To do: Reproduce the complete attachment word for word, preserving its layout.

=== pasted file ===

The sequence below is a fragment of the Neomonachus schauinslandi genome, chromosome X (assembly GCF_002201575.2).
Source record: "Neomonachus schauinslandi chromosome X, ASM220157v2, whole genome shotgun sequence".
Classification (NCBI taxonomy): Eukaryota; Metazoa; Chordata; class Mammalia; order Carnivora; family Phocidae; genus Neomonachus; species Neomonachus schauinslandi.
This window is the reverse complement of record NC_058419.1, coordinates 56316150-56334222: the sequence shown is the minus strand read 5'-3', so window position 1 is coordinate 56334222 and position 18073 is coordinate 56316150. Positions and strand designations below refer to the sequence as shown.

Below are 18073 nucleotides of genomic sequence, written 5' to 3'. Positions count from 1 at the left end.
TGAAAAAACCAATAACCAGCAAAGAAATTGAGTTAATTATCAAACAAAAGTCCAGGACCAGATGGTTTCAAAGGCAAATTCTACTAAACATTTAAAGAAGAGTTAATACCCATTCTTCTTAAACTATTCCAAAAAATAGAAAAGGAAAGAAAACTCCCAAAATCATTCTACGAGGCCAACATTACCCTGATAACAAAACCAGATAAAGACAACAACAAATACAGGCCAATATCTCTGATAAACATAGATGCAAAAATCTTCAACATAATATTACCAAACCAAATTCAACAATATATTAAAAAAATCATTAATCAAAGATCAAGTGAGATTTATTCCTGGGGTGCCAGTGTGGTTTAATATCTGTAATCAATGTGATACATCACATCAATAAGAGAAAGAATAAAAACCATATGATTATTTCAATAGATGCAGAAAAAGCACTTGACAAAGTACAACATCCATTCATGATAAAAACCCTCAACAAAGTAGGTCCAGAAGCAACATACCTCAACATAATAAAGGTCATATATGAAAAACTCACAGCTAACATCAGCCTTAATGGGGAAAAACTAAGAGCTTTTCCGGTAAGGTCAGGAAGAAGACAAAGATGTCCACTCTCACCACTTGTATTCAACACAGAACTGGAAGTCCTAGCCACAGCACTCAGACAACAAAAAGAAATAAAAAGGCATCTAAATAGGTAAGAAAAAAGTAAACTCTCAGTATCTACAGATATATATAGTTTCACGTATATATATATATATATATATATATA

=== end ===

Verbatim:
The sequence below is a fragment of the Neomonachus schauinslandi genome, chromosome X (assembly GCF_002201575.2).
Source record: "Neomonachus schauinslandi chromosome X, ASM220157v2, whole genome shotgun sequence".
Classification (NCBI taxonomy): Eukaryota; Metazoa; Chordata; class Mammalia; order Carnivora; family Phocidae; genus Neomonachus; species Neomonachus schauinslandi.
This window is the reverse complement of record NC_058419.1, coordinates 56316150-56334222: the sequence shown is the minus strand read 5'-3', so window position 1 is coordinate 56334222 and position 18073 is coordinate 56316150. Positions and strand designations below refer to the sequence as shown.

Below are 18073 nucleotides of genomic sequence, written 5' to 3'. Positions count from 1 at the left end.
TGAAAAAACCAATAACCAGCAAAGAAATTGAGTTAATTATCAAACAAAAGTCCAGGACCAGATGGTTTCAAAGGCAAATTCTACTAAACATTTAAAGAAGAGTTAATACCCATTCTTCTTAAACTATTCCAAAAAATAGAAAAGGAAAGAAAACTCCCAAAATCATTCTACGAGGCCAACATTACCCTGATAACAAAACCAGATAAAGACAACAACAAATACAGGCCAATATCTCTGATAAACATAGATGCAAAAATCTTCAACATAATATTACCAAACCAAATTCAACAATATATTAAAAAAATCATTAATCAAAGATCAAGTGAGATTTATTCCTGGGGTGCCAGTGTGGTTTAATATCTGTAATCAATGTGATACATCACATCAATAAGAGAAAGAATAAAAACCATATGATTATTTCAATAGATGCAGAAAAAGCACTTGACAAAGTACAACATCCATTCATGATAAAAACCCTCAACAAAGTAGGTCCAGAAGCAACATACCTCAACATAATAAAGGTCATATATGAAAAACTCACAGCTAACATCAGCCTTAATGGGGAAAAACTAAGAGCTTTTCCGGTAAGGTCAGGAAGAAGACAAAGATGTCCACTCTCACCACTTGTATTCAACACAGAACTGGAAGTCCTAGCCACAGCACTCAGACAACAAAAAGAAATAAAAAGGCATCTAAATAGGTAAGAAAAAAGTAAACTCTCAGTATCTACAGATATATATAGTTTCACGTATATATATATATATATATATATATA